How and Why Religion Influences the Gender Wage Gap
Thursday, June 17, 2021
Eighty-two days into this year, or March 24, 2021, working women finally earned what their male counterparts did in 2020. Yes, that means, women are paid 82 cents for every
There are many factors as to why the gap persists. One that’s been overlooked?
In a study published in the Academy of Management Journal, the researchers found that how religious a community affects the size of the gender wage gap. This is partly explained by the fact that each of the world’s major religions—Buddhism, Christianity, Folk, Hinduism, Islam, and Judaism—promote
“It’s not that one religion is better or worse, with respect to the gender wage gap,” says Campbell, also a Lawrence Fellow. “It’s just whether religion is crucial to people’s day-to-day.”
Campbell and Sitzmann, who earned the 2021 Responsible Research in Management Award, studied the gender wage gap in all 50 U.S. states and 140 countries, finding that:
- In nations where 95% or more of the population reported religion as an important part of their daily lives (e.g., Pakistan, the Philippines, and Sri Lanka), women earn only 46 percent of what men do.
- In nations where 20 percent or less of the population indicated the importance of religion (e.g., Estonia, Sweden, and Denmark), women earn 75 percent of men’s wages.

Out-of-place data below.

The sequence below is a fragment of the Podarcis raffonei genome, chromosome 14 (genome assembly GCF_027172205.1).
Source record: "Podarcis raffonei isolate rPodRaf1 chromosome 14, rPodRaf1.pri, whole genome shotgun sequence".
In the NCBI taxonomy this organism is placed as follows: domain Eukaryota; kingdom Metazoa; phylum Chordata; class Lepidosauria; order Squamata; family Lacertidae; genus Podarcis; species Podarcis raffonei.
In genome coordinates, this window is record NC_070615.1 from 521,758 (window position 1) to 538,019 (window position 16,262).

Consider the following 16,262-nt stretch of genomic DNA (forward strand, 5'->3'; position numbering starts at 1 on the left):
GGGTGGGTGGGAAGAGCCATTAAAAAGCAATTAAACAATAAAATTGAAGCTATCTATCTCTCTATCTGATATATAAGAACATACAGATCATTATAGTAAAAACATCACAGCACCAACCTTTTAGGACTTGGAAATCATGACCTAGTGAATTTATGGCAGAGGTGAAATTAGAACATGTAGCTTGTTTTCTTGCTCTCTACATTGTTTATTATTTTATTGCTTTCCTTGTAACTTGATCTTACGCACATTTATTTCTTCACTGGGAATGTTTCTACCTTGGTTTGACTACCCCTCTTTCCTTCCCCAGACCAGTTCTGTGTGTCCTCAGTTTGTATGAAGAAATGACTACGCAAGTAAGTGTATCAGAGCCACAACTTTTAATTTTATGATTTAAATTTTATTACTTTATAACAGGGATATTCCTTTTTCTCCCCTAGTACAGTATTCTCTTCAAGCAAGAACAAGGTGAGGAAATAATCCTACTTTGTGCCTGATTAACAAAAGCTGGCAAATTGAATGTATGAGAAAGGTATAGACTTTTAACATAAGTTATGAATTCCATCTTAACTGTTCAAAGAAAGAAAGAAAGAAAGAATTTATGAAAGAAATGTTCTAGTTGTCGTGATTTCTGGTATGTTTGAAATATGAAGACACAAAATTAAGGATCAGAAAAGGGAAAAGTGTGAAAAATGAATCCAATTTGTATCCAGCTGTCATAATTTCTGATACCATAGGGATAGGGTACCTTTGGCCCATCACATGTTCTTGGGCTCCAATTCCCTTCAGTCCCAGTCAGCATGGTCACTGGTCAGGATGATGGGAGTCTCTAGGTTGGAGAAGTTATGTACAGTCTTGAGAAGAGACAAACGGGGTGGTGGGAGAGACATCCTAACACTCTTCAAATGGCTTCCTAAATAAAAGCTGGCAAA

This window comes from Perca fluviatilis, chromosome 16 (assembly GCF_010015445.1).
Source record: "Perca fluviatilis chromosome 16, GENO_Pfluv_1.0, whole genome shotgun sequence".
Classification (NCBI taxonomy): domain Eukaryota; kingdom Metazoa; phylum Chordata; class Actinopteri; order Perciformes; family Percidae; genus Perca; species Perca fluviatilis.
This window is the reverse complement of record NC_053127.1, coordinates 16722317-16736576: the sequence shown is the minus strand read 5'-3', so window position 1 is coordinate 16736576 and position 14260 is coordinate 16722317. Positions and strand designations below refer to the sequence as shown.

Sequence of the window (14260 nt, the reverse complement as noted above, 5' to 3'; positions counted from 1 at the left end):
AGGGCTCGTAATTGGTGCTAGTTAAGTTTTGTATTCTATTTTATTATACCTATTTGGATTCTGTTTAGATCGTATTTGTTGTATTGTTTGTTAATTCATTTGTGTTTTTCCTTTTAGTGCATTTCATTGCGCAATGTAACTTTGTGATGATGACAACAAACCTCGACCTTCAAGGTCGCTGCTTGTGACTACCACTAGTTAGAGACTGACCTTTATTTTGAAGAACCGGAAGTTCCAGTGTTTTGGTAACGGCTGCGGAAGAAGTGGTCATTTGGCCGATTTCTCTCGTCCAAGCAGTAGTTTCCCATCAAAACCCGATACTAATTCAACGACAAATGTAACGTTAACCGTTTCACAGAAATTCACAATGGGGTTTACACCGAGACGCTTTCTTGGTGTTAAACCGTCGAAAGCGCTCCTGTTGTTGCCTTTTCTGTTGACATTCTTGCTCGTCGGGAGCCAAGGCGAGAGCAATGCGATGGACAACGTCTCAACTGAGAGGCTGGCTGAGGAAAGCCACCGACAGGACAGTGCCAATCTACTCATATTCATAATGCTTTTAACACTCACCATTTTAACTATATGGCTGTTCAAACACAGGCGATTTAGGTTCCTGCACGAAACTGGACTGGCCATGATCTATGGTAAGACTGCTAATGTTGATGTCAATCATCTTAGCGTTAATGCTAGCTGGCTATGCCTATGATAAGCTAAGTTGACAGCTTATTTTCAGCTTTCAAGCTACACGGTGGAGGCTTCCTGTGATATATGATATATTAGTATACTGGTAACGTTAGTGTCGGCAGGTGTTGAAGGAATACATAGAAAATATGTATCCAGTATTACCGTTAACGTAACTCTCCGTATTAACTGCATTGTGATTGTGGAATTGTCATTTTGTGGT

The United States is 101st among the countries for its religiosity and 90th for the size of its gender wage gap. Campbell and Sitzmann then compared the wage gap in each U.S. state to its religious attendance. “We found that in less-religious states, the wage gap decreased faster than in more-religious states,” explains Campbell. In the paper, Campbell and Sitzmann estimate the wage gap will close in 28 years in secular states, but
A telling example is the state of Utah. Sixty percent of residents there are members of The Church of Jesus Christ of Latter-day Saints. It’s also home to one of the largest wage gaps in the U.S.
In a separate analysis for the Salt Lake Tribune, Campbell found that the wage gap is closing fastest in Connecticut, New Mexico, Delaware, Michigan, and Oregon. The slowest movers are Louisiana, South Dakota, Texas, Oklahoma, and Alabama. In an interview with the paper she noted that “the fastest five are narrowing the gender wage gap more than 12 times faster than the slowest five, on average.”
“You can still have religious norms and faith as part of the culture,” says Campbell. “But you need to
This article appeared in the Summer 2021 Discovery magazine
In this issue, Carlson School faculty research studies the wisdom of the crowds, the role of religion in the gender wage gap, the impact of cash injections, and highlights many others areas where our research has had an important impact.